‘Assume No Readership’ – Kenneth Goldsmith (2014)

Whether or not you agree with Kenneth Goldsmith, you gotta admit that he occasionally says some pretty interesting things.

Web link: http://channel.louisiana.dk/video/kenneth-goldsmith-assume-no-readership

In this 2014 video, ‘Assume No Readership’ by Louisiana Channel, Goldsmith begins by reading a newspaper article about the Nobel Prize, declaring the article to be a short new poem. He uses this reading as a springboard for discussing his own creative work. In Goldsmith’s words:

My ideas come become because I respond to technology. I think that where technology leads, art follows – not the other way around. And we’re living in a time of such incredible technological changes that just listening to technology gives me amazing ideas. […] The ways in which I write are digital ways, even if they appear on an analogue page.

Goldsmith believes in the versatility – and, indeed, limitlessness – of poetry as a genre. Using digital means, he says of his own ‘poetry’ that ‘in a sense, I haven’t really written it. I’ve just sort of moved it onto a pedestal for everybody to examine. […] Any angle you hit on that thing is going to be right.’ This obnoxiously-über-postmodernist approach to authorship is made possible by new tools for the manifestation of creative intention.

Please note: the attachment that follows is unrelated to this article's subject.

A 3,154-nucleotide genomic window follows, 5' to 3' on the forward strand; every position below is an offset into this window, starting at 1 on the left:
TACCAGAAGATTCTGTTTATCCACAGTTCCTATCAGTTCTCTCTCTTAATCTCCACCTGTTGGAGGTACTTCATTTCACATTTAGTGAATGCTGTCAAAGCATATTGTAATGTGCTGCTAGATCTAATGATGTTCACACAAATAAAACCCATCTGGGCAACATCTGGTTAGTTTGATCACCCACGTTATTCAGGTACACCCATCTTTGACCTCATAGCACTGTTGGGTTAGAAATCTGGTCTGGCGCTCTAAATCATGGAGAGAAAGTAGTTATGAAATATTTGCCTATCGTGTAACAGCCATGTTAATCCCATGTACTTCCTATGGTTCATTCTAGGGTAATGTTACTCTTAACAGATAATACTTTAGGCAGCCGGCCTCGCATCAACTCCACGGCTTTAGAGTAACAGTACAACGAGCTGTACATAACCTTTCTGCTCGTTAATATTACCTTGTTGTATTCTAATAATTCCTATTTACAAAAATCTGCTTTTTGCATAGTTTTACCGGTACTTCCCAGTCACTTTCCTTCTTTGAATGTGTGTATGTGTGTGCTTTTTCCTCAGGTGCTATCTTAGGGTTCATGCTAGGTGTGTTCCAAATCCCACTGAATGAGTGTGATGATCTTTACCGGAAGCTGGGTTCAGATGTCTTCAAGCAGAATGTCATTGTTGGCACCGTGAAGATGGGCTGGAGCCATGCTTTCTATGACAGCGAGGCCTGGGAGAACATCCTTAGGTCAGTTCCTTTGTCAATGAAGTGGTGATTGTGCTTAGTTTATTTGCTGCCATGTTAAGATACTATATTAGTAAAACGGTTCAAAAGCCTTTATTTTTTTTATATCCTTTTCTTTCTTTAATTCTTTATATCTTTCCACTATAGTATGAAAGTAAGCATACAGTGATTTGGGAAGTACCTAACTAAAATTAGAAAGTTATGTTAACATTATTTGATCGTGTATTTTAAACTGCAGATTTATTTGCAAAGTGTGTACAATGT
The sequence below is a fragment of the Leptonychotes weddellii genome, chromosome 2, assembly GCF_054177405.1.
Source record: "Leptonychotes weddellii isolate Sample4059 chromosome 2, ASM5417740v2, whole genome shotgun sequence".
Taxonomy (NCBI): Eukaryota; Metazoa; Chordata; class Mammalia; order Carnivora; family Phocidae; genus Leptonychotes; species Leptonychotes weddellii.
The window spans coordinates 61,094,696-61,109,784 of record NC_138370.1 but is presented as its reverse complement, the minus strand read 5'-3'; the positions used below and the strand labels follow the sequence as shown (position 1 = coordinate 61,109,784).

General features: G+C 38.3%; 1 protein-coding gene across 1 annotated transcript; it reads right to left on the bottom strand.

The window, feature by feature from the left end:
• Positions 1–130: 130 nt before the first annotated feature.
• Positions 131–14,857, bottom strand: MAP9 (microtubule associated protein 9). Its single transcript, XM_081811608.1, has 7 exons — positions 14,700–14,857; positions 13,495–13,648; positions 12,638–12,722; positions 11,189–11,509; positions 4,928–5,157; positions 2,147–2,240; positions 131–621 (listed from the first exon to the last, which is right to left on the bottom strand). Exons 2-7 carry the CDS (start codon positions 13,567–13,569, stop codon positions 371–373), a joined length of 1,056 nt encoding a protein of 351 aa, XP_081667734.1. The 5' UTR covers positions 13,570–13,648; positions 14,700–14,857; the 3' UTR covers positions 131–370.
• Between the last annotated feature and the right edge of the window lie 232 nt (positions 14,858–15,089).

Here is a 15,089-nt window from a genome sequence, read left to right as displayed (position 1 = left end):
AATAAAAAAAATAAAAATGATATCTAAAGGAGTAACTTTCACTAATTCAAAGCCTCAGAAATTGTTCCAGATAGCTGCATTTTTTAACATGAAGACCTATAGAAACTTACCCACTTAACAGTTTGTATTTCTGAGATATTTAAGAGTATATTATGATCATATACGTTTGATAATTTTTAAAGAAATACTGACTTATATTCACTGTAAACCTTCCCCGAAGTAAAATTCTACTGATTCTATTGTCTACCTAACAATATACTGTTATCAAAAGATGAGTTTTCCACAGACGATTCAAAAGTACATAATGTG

‘What can literature possibly be in the digital age?’ Goldsmith asks. ‘I think one of the great tragedies of poets is that they assume they’re being read. And they’re not being read.’

Dedicate 16.5 minutes to watching this video, get fired up, and then use what you’ve learned to upset your friends at your next Zoom cocktail party.

Sunday Book-Thought 145

It has been apparent for some time that literary theory is in something of a cul-de-sac. Derrida has written little of substance for years; de Man produced his most stunning effects by dying and leaving an unsavoury past to be unearthed; Marxism is licking its wounds after the collapse of the post-capitalist bureaucracies. The pathbreaking epoch of Greimas and the early Kristeva, the Althusserians and avant-garde film theorists, radical Barthes and reader-response theory, now lies a couple of decades behind us. Few truly innovative theoretical moves have been made since; the new historicism, for all its occasional brilliance, is theoretically speaking a set of footnotes to Foucault. It is as though the theory is all in place, and all that remains to be done is run yet more texts through it.
Terry Eagleton, Figures of Dissent: Reviewing Fish, Speivak, Žižek and Others (London: Verso, 2005), p. 135.